Details of Grant

EPSRC Reference: EP/L006375/1
Title: Model theory around the j-invariant
Principal Investigator: Kirby, Dr J
Other Investigators:
Researcher Co-Investigators:
Project Partners:
Department: Mathematics
Organisation: University of East Anglia
Scheme: First Grant - Revised 2009
Starts: 24 February 2014 Ends: 23 February 2016 Value (£): 99,103
EPSRC Research Topic Classifications:
 Algebra & Geometry Logic & Combinatorics
EPSRC Industrial Sector Classifications:
 No relevance to Underpinning Sectors
Related Grants:
Panel History:
 Panel Date Panel Name Outcome 12 Jun 2013 Mathematics Prioritisation Panel Meeting June 2013 Announced
Summary on Grant Application Form
Everyone is familiar with the natural numbers 0, 1, 2, 3... and the integers which include also -1, -2, -3,.... We form the "rational" numbers as fractions of integers such as 2/3 and -3/5. Often the next step in looking at new numbers is to look at decimal fractions such as 2.17182818284590... . Whereas integers and rational numbers are part of algebra and exact mathematics, decimal fractions really come into the realm of approximate mathematics, since any given list of digits is only an approximation of the full infinite list of decimal digits. The study of such approximations is often called mathematical analysis. However there are other numbers such as the square root of 2 which lie beyond the rational numbers but can be understood with exact methods. These numbers are called algebraic numbers. Each is the solution to an equation such as x.x = 2, whose solutions are exactly the square roots of 2. Connecting the algebraic numbers with the decimal numbers and analytic methods is a surprisingly subtle and difficult task.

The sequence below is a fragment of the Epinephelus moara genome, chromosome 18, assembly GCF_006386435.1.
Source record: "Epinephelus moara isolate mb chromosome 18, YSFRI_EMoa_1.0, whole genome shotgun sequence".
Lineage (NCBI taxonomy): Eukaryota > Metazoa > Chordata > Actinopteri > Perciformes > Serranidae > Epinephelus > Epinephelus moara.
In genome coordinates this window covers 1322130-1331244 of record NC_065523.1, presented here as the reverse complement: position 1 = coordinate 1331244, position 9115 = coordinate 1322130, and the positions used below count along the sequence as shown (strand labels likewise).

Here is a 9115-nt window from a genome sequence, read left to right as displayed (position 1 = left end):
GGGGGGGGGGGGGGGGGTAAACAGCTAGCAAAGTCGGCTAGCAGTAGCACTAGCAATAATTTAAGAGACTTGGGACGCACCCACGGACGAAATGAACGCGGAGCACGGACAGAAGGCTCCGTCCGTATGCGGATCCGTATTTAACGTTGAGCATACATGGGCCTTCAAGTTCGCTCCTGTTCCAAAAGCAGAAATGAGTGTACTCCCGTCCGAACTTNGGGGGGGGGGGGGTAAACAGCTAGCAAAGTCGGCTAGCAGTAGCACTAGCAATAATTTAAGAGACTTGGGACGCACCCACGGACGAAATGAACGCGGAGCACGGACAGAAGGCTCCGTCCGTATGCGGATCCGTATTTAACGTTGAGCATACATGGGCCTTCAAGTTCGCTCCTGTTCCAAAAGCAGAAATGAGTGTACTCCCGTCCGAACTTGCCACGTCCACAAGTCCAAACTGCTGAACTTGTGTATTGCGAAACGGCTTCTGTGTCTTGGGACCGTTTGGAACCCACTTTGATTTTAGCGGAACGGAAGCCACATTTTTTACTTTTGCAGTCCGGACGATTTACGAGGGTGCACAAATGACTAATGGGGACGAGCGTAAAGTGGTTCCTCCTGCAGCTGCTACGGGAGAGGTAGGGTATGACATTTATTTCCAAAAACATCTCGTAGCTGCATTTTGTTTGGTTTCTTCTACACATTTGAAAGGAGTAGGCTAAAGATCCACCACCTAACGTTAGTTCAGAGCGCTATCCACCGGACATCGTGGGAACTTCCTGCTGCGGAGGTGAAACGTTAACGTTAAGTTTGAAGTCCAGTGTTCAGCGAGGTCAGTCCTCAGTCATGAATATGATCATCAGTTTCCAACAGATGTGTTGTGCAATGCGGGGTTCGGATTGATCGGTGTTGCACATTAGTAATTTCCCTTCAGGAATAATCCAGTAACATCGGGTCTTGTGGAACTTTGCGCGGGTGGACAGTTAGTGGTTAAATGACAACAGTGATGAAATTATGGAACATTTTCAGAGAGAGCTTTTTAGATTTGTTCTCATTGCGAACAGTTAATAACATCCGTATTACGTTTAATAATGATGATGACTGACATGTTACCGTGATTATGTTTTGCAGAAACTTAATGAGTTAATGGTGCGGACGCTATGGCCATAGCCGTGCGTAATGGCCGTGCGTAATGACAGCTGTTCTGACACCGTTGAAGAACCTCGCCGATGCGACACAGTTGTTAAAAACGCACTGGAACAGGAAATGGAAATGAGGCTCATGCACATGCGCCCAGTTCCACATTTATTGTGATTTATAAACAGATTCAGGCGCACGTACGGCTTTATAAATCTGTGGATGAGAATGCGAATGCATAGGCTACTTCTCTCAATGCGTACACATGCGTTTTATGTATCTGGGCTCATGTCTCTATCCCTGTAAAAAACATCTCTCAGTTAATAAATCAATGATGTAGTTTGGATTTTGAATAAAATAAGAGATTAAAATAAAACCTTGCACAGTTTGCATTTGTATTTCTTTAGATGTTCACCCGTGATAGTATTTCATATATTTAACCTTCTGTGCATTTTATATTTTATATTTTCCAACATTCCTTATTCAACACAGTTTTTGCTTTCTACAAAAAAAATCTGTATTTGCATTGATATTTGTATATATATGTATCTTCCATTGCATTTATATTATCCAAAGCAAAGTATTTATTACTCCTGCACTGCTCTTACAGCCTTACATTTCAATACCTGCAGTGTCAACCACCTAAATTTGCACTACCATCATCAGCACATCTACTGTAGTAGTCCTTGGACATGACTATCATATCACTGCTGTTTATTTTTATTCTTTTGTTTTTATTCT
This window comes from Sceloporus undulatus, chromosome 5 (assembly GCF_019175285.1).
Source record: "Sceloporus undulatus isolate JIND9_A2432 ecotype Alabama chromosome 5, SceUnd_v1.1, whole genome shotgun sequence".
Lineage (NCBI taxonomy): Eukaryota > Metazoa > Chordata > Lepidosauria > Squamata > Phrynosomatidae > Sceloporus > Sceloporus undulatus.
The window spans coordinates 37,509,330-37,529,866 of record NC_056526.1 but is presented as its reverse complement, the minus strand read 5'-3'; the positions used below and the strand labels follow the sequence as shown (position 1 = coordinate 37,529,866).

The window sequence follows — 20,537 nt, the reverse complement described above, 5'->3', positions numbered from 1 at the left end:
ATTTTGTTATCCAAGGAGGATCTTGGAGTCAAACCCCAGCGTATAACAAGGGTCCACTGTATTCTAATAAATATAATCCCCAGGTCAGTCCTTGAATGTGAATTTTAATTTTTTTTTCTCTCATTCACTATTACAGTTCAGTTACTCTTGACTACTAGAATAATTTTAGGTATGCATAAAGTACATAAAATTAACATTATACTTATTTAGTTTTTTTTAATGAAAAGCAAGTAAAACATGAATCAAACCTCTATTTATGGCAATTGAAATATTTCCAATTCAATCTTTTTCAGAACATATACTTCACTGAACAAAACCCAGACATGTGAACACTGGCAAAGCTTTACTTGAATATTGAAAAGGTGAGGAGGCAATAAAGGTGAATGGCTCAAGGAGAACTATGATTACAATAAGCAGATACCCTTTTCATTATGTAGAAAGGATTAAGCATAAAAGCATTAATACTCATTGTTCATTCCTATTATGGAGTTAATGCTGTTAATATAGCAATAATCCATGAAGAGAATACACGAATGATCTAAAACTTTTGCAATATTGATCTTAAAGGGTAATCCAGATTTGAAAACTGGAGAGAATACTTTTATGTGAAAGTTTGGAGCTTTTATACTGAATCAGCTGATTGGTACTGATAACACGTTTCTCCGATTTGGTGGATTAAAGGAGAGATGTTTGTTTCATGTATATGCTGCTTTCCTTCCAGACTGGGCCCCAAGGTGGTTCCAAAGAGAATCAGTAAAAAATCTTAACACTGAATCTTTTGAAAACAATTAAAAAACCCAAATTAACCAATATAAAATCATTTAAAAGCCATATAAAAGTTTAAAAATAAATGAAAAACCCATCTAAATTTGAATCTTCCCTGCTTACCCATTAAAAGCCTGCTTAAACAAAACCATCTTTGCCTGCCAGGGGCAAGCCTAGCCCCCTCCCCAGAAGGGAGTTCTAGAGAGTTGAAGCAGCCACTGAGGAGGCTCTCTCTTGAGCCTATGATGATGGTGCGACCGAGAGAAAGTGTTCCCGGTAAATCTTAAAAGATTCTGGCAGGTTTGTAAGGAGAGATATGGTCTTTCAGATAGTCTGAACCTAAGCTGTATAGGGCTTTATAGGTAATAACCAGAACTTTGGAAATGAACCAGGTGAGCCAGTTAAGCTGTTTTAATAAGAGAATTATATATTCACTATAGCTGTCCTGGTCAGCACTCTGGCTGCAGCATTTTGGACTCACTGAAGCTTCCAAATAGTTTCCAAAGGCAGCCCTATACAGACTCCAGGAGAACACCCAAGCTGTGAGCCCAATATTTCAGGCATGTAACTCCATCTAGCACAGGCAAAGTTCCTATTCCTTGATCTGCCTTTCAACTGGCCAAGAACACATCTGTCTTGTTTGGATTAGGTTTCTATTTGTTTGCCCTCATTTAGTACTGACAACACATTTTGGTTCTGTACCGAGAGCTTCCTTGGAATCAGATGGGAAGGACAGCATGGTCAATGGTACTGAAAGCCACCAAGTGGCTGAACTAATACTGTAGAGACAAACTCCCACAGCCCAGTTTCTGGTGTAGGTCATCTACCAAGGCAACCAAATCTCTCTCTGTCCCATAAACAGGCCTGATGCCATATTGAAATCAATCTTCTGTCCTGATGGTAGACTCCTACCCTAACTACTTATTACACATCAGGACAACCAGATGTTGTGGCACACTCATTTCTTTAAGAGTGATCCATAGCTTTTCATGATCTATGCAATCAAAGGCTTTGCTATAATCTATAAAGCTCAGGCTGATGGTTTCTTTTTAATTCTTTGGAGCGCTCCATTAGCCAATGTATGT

The twelfth of Hilbert's list of 23 mathematical problems from his famous lecture in 1900 asks roughly how certain families of these algebraic numbers can be captured by analytic methods. A little more precisely, it asks for an analytic method for computing the abelian numbers over any number field K. A suitable method was already known before Hilbert in the simplest case when K is the field of rational numbers. The next simplest cases are when K is just the rational numbers together with a solution to a quadratic equation. In some cases (the "imaginary" quadratics) a method was also known by Hilbert, but in the other cases (the "real" quadratics) there is still no known method, although some have been proposed.

In this project we will use the methods of mathematic logic, specifically model theory, to chart a new way between the algebraic and analytic methods which is "exact" but will allow some of the power of the analytic methods. We hope this new method will give new insights into Hilbert's problem, particularly relating to the real quadratic case.

Key Findings
This information can now be found on Gateway to Research (GtR) http://gtr.rcuk.ac.uk